I was inspired by statue number five, which represents a child with no apparent gender, which was positioned between two statues representing adults. In the group (See Figure 5) it is the only one with hands that are joined. My reproduction measures 68 cm in height, 44 cm in width and 9 cm in thickness for a final weight of 40 kg and has the same appearance, weight and size as the statue number five. The bas-relief has a maximum depth of 7 mm. About 10 kg of material has been removed from the initial piece of stone. I have done the drawing several times using steatite, a rock of microcrystalline talc structure, present in the area and used in prehistory to make jewellery (See Figures 6 and 7).
The surface to be worked was not perfectly flat and some bas-reliefs, such as the circles representing the ears or perhaps the earrings did not become symmetrical. Using scrapers and jasper chisels I tried to make the statue as symmetrical as possible. I could not remove all millimetres thick with the risk that some new piece of stone would come off and I would try to smooth the surface again. The incision with a jasper burin was used to trace the lines of the areas where to remove material. It was difficult to make the first furrows, especially if curved. The jasper instrument slipped and was pressed hard with the weight of the shoulders. For straight lines I helped myself with a wooden board. Even the jasper required sanding during use, and it was necessary to chip it several times to make it sharp again (See Figure 8).
Once the bas-relief parts were put on display, I continued to remove the surface by alternating scraping with jasper and hammering with the pebble. Hammering the sandstone divided it into sand and quartz, and then the scraping became easier to make a new smooth surface. This was hammered again and then polished many times. Many times, I had to wash away the sand from the stone. I used a round stone weighing 1400 grams and 10 cm in diameter as a hammer. Without a handle I could control the work better. To smooth the sides, it was not possible to hammer because I hit the sedimentation planes perpendicularly without ever having a smooth surface.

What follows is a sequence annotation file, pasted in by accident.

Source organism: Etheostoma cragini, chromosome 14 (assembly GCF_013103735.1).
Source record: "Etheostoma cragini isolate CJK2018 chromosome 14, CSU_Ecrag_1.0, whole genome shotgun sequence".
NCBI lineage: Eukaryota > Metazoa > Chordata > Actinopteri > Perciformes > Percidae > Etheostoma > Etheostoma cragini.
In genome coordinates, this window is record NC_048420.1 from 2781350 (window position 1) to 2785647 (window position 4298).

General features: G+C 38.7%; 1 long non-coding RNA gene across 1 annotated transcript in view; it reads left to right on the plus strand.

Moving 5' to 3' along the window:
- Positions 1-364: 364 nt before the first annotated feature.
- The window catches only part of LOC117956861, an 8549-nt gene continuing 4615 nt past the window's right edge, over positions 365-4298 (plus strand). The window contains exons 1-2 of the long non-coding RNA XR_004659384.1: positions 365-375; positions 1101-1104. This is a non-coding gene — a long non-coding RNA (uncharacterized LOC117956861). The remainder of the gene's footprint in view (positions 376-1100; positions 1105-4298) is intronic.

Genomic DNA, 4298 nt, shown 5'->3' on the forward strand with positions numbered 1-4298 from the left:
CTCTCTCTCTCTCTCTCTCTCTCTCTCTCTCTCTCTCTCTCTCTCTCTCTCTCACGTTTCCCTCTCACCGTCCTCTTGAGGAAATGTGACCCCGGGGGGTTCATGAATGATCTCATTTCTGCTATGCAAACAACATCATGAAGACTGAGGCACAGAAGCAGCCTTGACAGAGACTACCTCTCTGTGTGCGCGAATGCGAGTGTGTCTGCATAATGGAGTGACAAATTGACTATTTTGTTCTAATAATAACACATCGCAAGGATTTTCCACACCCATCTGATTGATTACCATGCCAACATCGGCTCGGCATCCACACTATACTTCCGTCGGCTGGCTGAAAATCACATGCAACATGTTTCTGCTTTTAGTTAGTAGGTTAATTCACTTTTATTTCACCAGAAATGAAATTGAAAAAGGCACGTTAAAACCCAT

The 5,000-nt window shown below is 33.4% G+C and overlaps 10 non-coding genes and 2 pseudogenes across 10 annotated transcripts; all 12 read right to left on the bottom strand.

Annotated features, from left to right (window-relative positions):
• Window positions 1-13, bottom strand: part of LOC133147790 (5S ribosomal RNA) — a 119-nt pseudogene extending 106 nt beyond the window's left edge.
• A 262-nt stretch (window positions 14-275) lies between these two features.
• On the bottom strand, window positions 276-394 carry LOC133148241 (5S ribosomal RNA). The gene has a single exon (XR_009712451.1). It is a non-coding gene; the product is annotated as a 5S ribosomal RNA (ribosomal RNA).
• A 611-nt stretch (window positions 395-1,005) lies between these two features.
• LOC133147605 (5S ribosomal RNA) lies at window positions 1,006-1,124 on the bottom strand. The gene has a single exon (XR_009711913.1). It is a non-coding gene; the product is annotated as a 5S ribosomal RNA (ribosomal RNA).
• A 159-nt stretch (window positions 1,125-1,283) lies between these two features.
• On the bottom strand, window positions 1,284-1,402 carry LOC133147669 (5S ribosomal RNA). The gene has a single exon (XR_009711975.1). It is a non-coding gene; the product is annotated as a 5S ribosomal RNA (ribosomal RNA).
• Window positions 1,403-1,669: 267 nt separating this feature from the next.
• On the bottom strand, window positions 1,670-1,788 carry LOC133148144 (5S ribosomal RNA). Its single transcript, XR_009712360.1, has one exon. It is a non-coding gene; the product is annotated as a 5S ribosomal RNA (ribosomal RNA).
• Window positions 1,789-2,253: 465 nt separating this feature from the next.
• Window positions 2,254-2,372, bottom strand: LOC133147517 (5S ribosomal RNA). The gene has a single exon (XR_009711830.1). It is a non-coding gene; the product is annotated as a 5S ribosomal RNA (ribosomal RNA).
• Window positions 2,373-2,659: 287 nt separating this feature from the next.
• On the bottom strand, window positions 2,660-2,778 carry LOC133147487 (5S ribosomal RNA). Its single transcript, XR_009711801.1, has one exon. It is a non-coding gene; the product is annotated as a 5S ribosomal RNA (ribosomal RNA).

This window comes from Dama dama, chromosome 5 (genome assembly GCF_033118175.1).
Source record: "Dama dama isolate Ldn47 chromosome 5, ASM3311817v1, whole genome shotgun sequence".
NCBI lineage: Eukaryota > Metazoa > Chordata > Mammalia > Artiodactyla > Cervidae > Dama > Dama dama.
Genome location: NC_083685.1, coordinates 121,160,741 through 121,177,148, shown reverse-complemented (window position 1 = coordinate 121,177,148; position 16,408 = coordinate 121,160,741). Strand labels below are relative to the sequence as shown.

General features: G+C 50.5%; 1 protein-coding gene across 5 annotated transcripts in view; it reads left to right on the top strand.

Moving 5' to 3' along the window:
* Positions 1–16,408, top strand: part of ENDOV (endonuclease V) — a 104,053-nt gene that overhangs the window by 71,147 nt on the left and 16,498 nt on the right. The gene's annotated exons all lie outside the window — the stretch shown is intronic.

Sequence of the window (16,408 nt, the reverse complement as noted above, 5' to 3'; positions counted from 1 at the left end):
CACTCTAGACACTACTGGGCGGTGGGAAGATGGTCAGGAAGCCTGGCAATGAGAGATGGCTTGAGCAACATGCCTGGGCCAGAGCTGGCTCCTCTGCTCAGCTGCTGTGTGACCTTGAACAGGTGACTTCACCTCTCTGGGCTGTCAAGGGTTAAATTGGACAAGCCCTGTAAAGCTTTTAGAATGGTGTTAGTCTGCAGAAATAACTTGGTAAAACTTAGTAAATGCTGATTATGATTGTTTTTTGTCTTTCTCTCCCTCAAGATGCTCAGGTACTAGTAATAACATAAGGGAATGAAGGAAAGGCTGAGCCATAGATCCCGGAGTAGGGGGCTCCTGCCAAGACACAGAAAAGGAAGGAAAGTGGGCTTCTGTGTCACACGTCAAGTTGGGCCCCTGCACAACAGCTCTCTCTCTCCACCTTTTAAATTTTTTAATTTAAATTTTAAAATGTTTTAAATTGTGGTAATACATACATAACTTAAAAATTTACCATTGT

This problem must have certainly influenced ancient people in their initial choice of stone. Instead, I hammered with a small, narrow sandstone (10 cm by 4.5 cm) and then polished for a long time using a piece of sandstone of 14 cm by 10 cm and 3 cm thick to hold it comfortably in my hand. The small stone was also very useful to hammer into the bas-reliefs and finish the statue. The work was boring and tiring, but it stimulated me to find technical solutions to make it more efficient. I worked for 30 rounds of 15 minutes at a time for a total of 7 hours and a half. To have a statue of an adult similar to those of the Pontevecchio site probably requires at least 15 hours of work.
Ambrosi, A.C., 1972. Corpus delle statue-stele lunigianesi. Bordighera: Istituto Internazionale di Studi Liguri.
Anati, E., 1981. Le statue-stele della Lunigiana. Milan: Jaca Book.
Campana, N., Maggi, R. and Negrino, F., 1998. Le cave di diaspro di Valle Lagorara e Boschi di Liciorno (Maissana – SP). In: A. Del Lucchese and R. Maggi, eds. Dal diaspro al bronzo: l'età del rame e del bronzo in Liguria: 26 secoli di storia fra 3600 e 1000 anni avanti Cristo. La Spezia: Luna. pp. 145-147.
Maggi, R., 1998. Le statue stele della Lunigiana. In: A. Del Lucchese and R. Maggi, eds. Dal diaspro al bronzo: l'età del rame e del bronzo in Liguria: 26 secoli di storia fra 3600 e 1000 anni avanti Cristo. La Spezia: Luna. pp.179-181.
Ratti, M. ed., 1994. Antenati di pietra: statue stele della Lunigiana e archeologia del territorio. Genova: Sagep.
Spadea, G. and De Marinis, R. eds., 2004. I Liguri. Un antico popolo europeo tra Alpi e Mediterraneo. Milan: Skira.